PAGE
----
(Related posts: An intro to topic models for text analysis, Making sense of topic models, Overcoming the limitations of topic models with a semi-supervised approach, Interpreting and validating topic models and Are topic models reliable or useful?)
As I’ve explained in a series of previous posts on this blog, topic models are an exciting type of algorithm that offer researchers the ability to rapidly identify (and potentially measure) the themes hidden within large amounts of text. In a 2018 Pew Research Center study, for example, my colleagues and I attempted to use topic models to measure the prevalence of notable themes in a set of open-ended survey responses about the things that provide meaning in Americans’ lives.
In my previous post in this series, I described how we interpreted the topics in our 2018 study by giving them each a label, such as “being in good health.” We then wanted to compare the models’ decisions with the labels that our own researchers assigned to the survey responses. But before we could do that comparison, we first had to make sure that our labels were clear enough for real-life people to interpret and assign in a consistent way.
For each topic, two researchers read through a random sample of 100 responses and flagged those that matched the label we had given the topic. We then used an inter-rater reliability metric — called Cohen’s Kappa — to compare our researchers’ labels and determine whether they agreed with one another at an acceptable rate. Seven of our 31 labels resulted in poor reliability (Kappas under 0.7), and we had to set them aside. But the majority of the topics showed promising reliability scores.
We weren’t quite done yet, though. To make sure that our high levels of agreement for these topics weren’t just the product of lucky samples, we also used a statistical test to confirm that all of our reliability estimates met or exceeded our minimum reliability score at the 95% confidence level. Not all of our topics passed this test, sadly.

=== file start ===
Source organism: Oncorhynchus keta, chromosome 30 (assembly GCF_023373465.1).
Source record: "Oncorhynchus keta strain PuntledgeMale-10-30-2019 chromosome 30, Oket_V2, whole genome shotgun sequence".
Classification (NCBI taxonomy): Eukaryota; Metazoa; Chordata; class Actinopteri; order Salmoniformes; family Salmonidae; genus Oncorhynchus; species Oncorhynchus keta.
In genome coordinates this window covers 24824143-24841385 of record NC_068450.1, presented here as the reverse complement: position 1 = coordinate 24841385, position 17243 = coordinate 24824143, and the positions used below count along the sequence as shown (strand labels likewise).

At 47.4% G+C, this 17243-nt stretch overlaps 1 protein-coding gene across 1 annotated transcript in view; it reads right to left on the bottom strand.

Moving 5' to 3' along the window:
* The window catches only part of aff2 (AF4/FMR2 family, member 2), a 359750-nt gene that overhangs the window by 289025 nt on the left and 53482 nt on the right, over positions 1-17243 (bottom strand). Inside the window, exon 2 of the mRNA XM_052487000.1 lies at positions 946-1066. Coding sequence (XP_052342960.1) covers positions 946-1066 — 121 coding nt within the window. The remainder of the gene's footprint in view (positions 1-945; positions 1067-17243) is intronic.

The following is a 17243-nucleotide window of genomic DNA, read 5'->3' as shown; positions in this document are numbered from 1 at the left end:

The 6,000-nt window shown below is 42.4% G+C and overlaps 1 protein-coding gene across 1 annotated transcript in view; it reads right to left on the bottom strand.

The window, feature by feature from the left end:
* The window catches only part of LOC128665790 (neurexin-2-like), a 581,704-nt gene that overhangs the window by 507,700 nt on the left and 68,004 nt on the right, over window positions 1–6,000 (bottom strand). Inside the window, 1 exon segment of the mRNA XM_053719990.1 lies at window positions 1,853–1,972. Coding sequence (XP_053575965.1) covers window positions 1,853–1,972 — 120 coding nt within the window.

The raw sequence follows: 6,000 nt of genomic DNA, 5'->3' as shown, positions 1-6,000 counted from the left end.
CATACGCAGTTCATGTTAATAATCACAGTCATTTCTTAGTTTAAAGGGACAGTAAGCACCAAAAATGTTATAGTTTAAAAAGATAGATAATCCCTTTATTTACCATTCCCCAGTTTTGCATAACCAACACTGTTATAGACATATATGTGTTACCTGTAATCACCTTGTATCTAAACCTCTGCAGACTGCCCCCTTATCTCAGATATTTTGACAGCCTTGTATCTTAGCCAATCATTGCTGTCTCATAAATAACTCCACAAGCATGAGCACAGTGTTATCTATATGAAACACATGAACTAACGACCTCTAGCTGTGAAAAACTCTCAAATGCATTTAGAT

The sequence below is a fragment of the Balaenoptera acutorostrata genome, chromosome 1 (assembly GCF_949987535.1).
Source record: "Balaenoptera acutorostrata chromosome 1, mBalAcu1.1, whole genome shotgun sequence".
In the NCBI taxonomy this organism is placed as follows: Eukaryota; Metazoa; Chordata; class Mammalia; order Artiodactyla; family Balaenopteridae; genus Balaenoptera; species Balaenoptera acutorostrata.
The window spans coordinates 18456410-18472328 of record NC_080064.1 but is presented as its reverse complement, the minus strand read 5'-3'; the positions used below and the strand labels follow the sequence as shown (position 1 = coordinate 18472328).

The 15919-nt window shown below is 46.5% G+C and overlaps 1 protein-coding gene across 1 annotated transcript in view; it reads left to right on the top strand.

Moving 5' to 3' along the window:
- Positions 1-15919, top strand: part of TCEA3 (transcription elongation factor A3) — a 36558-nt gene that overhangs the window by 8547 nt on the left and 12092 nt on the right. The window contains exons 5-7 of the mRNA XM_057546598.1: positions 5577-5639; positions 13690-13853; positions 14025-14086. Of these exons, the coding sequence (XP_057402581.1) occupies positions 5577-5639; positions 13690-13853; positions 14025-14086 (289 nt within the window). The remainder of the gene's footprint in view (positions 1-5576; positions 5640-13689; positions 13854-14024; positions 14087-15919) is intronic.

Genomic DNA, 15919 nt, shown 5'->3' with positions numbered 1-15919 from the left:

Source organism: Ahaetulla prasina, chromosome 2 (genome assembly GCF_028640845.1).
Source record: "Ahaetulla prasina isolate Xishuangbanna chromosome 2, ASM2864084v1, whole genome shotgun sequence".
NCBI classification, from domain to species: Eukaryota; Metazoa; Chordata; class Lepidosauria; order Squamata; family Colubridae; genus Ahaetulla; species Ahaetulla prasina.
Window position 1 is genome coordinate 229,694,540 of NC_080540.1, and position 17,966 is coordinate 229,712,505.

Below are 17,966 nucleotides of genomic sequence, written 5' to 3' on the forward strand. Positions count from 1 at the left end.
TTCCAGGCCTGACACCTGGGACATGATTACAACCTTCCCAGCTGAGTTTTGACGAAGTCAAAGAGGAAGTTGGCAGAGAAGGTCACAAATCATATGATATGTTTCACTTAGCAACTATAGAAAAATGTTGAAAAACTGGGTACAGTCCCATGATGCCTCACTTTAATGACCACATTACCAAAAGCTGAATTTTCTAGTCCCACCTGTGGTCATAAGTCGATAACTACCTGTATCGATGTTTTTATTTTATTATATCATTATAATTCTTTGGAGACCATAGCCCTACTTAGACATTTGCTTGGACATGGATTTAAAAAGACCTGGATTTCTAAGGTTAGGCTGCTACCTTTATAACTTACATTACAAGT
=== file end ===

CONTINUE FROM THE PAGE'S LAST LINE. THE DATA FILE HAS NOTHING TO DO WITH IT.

Reaching this level of confidence depended on three different factors: the size of the sample, how frequently the topic appeared and how well the researchers agreed with each other. Despite our high levels of agreement, some of our topics simply appeared too infrequently in our small random samples, requiring us to expand the samples and code more responses to establish adequate confidence. Whether or not we could salvage these topics depended on how many more responses we would have to label and how much time that would take us.
Using each topic’s initial random sample of 100 responses, we were able to get a rough baseline of the topic’s prevalence in our data and compute a preliminary Kappa for the topic. We then used these values to calculate how much larger the sample would have to be to confirm the Kappa we were observing with 95% confidence.
For some topics, we only needed to code a few additional responses to reach our desired confidence, so we simply expanded the existing random samples with more responses and were able to confirm that the researchers reliably agreed with each other. But for a handful of rarer topics, it looked like we would have to code thousands of more cases, or somehow improve our already-high agreement — neither of which was realistic.
Enter keyword oversampling
To overcome this problem, we used a technique called keyword oversampling. Instead of coding a larger random sample for topics that were present in only a small fraction of responses, we drew new samples. These new samples were disproportionately composed of documents containing a set of keywords that we suspected were related to the topic label we were trying to code: 50% with one or more of the keywords, and 50% without.